Territorial disputes: the Israel-Palestine difference (Part 4) [Post 44]

TERRITORIAL DISPUTES like the Israel-Palestine difference in which several international agents claim sovereign rights for different reasons over the same piece of land are not uncommon. They all have a particular feature: their solution assumes a mutually exclusive relationship amongst competing parties (in this case, Israel and Palestine). That is because the common understanding (I would say, misunderstanding) is that the sovereignty over the third territory can be acknowledged to only one of them. Indeed, sovereignty is often regarded as an absolute concept (that is to say, exclusive, and not shareable).

 

The Israel-Palestine difference, as it stands, is another clear example of a zero sum game, with many negative outcomes of different sorts (e.g. social struggle, tension in international relations, refugee crisis, and threat to local, regional and international peace). Thus, while these conflicts are in principle confined to specific areas and start with negative consequences primarily for the local population, they tend quickly to expand to the regional and—even—the international level (e.g. effects on international price of oil, arms trafficking, terrorism, war). There are many issues at stake domestically and internationally.

 

 

We have already reviewed some academic articles and research about the Israel-Palestine difference in this series. Today’s post includes below articles from the media covering this territorial dispute.

Before we start with the articles, I would like to reiterate two things I have already posted before when we introduce other TERRITORIAL DISPUTES and are constant variables that work against viable solutions.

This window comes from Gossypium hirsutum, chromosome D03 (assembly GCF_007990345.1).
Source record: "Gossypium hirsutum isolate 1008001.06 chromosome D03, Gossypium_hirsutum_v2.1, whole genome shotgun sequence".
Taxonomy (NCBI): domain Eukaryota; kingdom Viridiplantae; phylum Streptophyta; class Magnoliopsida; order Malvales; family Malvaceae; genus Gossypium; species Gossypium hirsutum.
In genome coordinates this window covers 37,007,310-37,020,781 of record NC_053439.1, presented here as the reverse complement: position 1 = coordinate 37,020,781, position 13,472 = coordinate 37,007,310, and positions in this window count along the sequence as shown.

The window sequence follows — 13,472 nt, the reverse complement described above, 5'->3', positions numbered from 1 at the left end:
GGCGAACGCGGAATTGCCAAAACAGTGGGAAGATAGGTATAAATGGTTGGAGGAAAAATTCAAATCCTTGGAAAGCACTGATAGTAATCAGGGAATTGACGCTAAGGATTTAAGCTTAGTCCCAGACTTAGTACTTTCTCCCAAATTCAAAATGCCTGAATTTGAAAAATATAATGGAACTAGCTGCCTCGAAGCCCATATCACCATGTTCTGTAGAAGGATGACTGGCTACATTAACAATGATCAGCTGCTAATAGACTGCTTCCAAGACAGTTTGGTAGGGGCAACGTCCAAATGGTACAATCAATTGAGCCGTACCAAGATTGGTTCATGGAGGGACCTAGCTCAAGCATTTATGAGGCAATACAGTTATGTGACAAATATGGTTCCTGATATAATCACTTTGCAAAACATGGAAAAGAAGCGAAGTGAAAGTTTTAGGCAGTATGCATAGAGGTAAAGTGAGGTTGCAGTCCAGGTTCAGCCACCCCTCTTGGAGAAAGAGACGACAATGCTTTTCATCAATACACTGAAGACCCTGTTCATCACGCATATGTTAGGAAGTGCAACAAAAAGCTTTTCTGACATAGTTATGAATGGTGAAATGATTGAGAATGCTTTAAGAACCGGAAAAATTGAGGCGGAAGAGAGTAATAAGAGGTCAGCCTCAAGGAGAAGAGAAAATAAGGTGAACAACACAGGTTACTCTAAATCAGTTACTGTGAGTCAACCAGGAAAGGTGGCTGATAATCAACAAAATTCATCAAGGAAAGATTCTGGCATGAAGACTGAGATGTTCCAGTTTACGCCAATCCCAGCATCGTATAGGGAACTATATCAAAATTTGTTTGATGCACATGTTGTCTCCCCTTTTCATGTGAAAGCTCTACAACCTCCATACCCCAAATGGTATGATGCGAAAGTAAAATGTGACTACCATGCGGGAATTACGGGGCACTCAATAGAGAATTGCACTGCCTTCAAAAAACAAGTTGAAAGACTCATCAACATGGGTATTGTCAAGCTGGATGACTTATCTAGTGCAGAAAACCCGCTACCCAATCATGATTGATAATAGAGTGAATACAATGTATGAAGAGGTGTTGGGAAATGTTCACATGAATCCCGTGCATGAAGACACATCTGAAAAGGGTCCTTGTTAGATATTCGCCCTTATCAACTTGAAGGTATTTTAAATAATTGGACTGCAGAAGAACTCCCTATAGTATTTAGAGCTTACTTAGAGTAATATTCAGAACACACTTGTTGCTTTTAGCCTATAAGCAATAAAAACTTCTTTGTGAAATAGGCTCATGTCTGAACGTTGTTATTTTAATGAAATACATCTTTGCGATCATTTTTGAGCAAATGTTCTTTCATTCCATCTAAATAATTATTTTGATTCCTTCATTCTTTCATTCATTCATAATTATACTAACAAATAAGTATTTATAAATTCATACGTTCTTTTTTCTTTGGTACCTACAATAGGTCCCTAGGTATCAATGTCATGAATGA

“In all cases, although this sovereignty conflict has been and is object of study of many sciences—law, political sciences, international relations, only to name a few—these sciences do not share their developments and both different approaches and different languages were applied. Indeed, although multi and inter-disciplinary studies are promoted in speeches everywhere, it is more a nominal aim rather than an actual reality.”

“I realised that the answer was very simple. Some problems are never solved because most look for more problems, problems within a problem, or just simply give up or are so self-centred they think that problem will not affect them and hence, why would they even think about it. Ergo, the answer came to me: some problems like [the Israel-Palestine difference] are never solved because people (or their representatives) do not look for a solution.”

 

International media

Israel-Palestine From Both Sides of the Mirror

The New York Times

“Living under military occupation meant coping with the shooting of my best friend in high school, turning a fearful blind eye when seeing soldiers beating a Palestinian boy with a baton, rescuing my husband from the grip of soldiers on a cold winter night, contending with my 10-year-old son’s night terrors after weeks of relentless bombardment, not being allowed to enter the city of my birth, Jerusalem, and living in daily anguish knowing that my people remain refugees after more than 70 years and have lived under siege for decades.”